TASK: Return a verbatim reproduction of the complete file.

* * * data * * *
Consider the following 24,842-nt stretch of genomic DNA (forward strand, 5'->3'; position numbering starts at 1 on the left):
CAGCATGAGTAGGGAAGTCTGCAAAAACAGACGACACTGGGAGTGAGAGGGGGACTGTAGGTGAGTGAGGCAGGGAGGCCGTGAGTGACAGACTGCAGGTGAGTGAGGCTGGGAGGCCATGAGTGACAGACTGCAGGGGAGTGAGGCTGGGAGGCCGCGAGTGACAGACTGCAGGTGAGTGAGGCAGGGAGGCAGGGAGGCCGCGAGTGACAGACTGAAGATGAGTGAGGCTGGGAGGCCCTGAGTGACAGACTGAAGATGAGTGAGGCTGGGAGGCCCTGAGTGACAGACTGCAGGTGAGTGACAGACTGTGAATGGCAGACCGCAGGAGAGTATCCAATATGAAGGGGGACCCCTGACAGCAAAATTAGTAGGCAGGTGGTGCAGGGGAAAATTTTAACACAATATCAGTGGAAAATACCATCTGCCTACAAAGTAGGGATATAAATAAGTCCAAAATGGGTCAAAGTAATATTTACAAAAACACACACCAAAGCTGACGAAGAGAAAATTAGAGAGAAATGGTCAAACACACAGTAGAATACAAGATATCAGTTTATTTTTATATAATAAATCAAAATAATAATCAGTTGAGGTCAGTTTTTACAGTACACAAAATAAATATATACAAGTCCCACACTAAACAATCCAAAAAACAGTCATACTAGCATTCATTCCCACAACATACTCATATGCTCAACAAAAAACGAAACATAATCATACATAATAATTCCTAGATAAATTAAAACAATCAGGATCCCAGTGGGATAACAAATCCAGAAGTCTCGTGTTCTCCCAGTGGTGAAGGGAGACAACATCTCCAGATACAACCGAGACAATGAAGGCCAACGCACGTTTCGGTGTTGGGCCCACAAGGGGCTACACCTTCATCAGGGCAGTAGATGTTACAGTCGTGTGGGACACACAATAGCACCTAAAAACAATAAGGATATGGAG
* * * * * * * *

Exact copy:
Consider the following 24,842-nt stretch of genomic DNA (forward strand, 5'->3'; position numbering starts at 1 on the left):
CAGCATGAGTAGGGAAGTCTGCAAAAACAGACGACACTGGGAGTGAGAGGGGGACTGTAGGTGAGTGAGGCAGGGAGGCCGTGAGTGACAGACTGCAGGTGAGTGAGGCTGGGAGGCCATGAGTGACAGACTGCAGGGGAGTGAGGCTGGGAGGCCGCGAGTGACAGACTGCAGGTGAGTGAGGCAGGGAGGCAGGGAGGCCGCGAGTGACAGACTGAAGATGAGTGAGGCTGGGAGGCCCTGAGTGACAGACTGAAGATGAGTGAGGCTGGGAGGCCCTGAGTGACAGACTGCAGGTGAGTGACAGACTGTGAATGGCAGACCGCAGGAGAGTATCCAATATGAAGGGGGACCCCTGACAGCAAAATTAGTAGGCAGGTGGTGCAGGGGAAAATTTTAACACAATATCAGTGGAAAATACCATCTGCCTACAAAGTAGGGATATAAATAAGTCCAAAATGGGTCAAAGTAATATTTACAAAAACACACACCAAAGCTGACGAAGAGAAAATTAGAGAGAAATGGTCAAACACACAGTAGAATACAAGATATCAGTTTATTTTTATATAATAAATCAAAATAATAATCAGTTGAGGTCAGTTTTTACAGTACACAAAATAAATATATACAAGTCCCACACTAAACAATCCAAAAAACAGTCATACTAGCATTCATTCCCACAACATACTCATATGCTCAACAAAAAACGAAACATAATCATACATAATAATTCCTAGATAAATTAAAACAATCAGGATCCCAGTGGGATAACAAATCCAGAAGTCTCGTGTTCTCCCAGTGGTGAAGGGAGACAACATCTCCAGATACAACCGAGACAATGAAGGCCAACGCACGTTTCGGTGTTGGGCCCACAAGGGGCTACACCTTCATCAGGGCAGTAGATGTTACAGTCGTGTGGGACACACAATAGCACCTAAAAACAATAAGGATATGGAG